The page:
Could the Keto Diet Reduce Your Risk of Alzheimer’s Disease?
The keto diet’s positive impact on your gut could be highly beneficial for your brain too. Discover what science is saying about a possible link between keto and cognitive capabilities.
Want to keep your brain in its best possible shape? Staying mentally sharp and fending off cognitive decline might be as simple as switching up your diet. New research suggests there may be a connection between cognitive impairment – and even conditions like Alzheimer’s disease – and the keto diet.
Keto could be the key to fighting cognitive issues later in life. The keto diet is a low-carb, high-fat that gets the body into ketosis so it begins burning fat instead of its usual glucose as the primary fuel source. Once you’re in ketosis, your body produces ketone bodies, which are great for your brain.
We’re breaking down the facts about going keto and keeping your mind sharp.
What you feed your body also fuels your brain
As scientists work to better understand different types of dementia like Alzheimer’s disease, they’re learning increasingly more about how the brain operates. One new theory about Alzheimer’s disease involves brain energy metabolism.
Your brain runs primarily on glucose. This sugar keeps all of the brain’s most critical capabilities running smoothly, delivering energy and controlling physiological brain function. However, when you’re living with Alzheimer’s disease, your brain struggles to use the glucose it needs. It appears that as the disease progresses, glucose levels can change, and some brain cells can fail to use any glucose at all as brain energy metabolism slows down.
However, a new study published in Alzheimer’s Research and Therapy shows that the keto diet may help the brain as it switches your body to an alternative fuel source. Researchers examined participants, all of whom had Alzheimer’s disease, over a 12-week period. Some followed the keto diet while others did not. At the end of the study’s run, those on the keto diet had lower blood glucose levels and higher ketones.
And those increased ketones actually led to small but noticeable improvements in cognition. The participants who tried the keto diet saw a significant improvement in their daily function and quality of life in particular. These benefits, the study’s authors noted, rarely happen with Alzheimer’s medications.
While more research is needed to see just how significant of an effect the keto diet might have on individuals with Alzheimer’s, there’s already a positive connection. Fueling your body to increase ketones could benefit the brain, specifically when it comes to how your brain is putting its fuel to use.
Changing your gut’s fungus could also play a role in your risk for Alzheimer’s disease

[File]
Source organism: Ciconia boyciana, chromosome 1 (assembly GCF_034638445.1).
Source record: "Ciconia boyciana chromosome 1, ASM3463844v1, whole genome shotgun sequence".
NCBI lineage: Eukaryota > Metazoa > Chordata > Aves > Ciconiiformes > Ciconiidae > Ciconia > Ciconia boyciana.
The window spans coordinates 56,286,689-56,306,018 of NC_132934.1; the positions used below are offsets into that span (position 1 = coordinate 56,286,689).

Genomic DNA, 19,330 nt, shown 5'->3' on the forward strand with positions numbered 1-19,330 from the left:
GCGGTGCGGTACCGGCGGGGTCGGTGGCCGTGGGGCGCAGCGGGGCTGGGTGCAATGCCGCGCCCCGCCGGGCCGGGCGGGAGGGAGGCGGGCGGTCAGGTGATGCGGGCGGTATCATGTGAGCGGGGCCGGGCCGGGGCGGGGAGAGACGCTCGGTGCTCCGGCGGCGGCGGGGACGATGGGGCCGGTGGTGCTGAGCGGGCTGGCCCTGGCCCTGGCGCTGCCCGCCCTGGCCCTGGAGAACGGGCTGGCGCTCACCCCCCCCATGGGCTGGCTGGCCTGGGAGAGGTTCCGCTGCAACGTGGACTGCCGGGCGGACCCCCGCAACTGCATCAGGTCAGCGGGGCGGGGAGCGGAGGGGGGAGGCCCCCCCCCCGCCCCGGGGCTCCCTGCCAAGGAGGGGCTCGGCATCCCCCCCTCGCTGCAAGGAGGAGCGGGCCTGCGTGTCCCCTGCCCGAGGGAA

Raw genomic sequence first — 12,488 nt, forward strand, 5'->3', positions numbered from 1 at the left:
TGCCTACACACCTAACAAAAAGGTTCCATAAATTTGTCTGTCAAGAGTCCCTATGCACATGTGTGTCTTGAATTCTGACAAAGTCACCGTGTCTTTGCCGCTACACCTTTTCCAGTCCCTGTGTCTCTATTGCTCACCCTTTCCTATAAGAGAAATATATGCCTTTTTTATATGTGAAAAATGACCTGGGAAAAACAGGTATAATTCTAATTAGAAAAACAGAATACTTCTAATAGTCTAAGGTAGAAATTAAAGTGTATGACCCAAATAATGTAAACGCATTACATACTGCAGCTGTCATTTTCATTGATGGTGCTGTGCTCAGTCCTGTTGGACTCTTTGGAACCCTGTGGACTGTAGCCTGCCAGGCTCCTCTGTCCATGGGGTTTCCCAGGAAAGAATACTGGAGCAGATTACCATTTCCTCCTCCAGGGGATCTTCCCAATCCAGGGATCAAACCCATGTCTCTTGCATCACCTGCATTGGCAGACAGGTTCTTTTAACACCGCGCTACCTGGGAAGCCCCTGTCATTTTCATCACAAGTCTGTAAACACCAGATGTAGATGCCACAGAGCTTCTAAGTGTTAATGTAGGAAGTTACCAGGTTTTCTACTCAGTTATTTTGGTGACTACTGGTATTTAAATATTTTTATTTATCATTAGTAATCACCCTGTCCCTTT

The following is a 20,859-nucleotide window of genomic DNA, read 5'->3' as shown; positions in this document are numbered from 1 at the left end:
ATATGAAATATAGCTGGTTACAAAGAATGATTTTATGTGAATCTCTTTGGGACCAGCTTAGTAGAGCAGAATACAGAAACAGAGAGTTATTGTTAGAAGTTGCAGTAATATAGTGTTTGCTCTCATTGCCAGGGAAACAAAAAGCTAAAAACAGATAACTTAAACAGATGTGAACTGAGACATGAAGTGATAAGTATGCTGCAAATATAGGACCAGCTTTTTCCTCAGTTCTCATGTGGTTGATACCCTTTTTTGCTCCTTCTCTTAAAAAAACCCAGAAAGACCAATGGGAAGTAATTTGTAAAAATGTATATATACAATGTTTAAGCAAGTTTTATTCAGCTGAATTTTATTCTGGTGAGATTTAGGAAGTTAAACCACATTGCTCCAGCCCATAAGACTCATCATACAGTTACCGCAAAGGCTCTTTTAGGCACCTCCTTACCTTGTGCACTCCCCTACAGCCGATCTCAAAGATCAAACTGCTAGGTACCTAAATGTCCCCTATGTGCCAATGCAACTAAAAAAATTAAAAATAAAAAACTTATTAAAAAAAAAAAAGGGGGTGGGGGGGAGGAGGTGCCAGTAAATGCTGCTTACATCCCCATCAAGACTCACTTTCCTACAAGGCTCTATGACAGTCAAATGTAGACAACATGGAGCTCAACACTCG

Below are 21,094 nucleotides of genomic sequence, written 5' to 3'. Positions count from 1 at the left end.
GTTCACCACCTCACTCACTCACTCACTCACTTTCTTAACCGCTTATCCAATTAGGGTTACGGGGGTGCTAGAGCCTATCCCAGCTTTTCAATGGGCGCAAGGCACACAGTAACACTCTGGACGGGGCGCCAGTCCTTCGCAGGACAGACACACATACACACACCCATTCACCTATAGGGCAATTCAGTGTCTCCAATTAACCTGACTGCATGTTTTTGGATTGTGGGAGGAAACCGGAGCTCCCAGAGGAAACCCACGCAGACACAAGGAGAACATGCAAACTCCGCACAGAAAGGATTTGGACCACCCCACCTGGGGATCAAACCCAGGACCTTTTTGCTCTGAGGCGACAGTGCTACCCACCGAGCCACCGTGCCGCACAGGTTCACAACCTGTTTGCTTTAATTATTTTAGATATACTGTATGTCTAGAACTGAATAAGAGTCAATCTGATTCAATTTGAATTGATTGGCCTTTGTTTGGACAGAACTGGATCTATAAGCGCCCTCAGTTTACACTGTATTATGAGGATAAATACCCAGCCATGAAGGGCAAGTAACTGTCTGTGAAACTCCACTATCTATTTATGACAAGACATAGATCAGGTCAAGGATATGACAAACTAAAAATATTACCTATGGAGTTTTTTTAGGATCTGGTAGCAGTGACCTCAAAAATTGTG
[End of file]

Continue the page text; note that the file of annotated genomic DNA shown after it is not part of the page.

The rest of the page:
Ketones may not be the only benefit that the keto diet offers when it comes to Alzheimer’s disease. Another study has discovered that the keto diet’s effect on your gut could also have a positive effect on the brain.
It turns out the keto diet can significantly alter what’s happening inside your gut, and those changes can help your brain. Researchers found that individuals who have Alzheimer’s disease or mild cognitive impairment (MCI), which is linked to dementia, have a unique gut bacterial signature. They have a less diverse mix of fungi in their guts compared to the average person.
So, researchers placed the study’s participants – most of whom had MCI or Alzheimer’s disease – on either a low-carb, high-fat keto diet or the low-fat, high-carb American Heart Association diet. After six weeks, those who tried the Keto diet increased their gut fungi diversity. Certain biomarkers that indicate a high risk for Alzheimer’s disease also decreased.
Most importantly of all, sticking with the keto diet appeared to limit Candida. The keto diet seemed to stop this particular fungus from growing inside participants’ guts. Candida can cause inflammation, a major player in your risk for Alzheimer’s and other inflammatory conditions. This may be what draws the link between a lower risk for Alzheimer’s and the keto diet.
Keep your diet in mind when thinking about your brain’s health
If you want to put habits into practice now to prevent Alzheimer’s disease or other forms of impaired cognition later in life, the keto diet may be worth trying.
Keeping your brain sharp and functioning well is tied to what you’re eating. Based on the studies mentioned here, both increased ketones and a more diverse balance of gut fungi can offer mental benefits. A low-carb, gut-centric diet could help you achieve just the right combination of brain-boosting health advantages.
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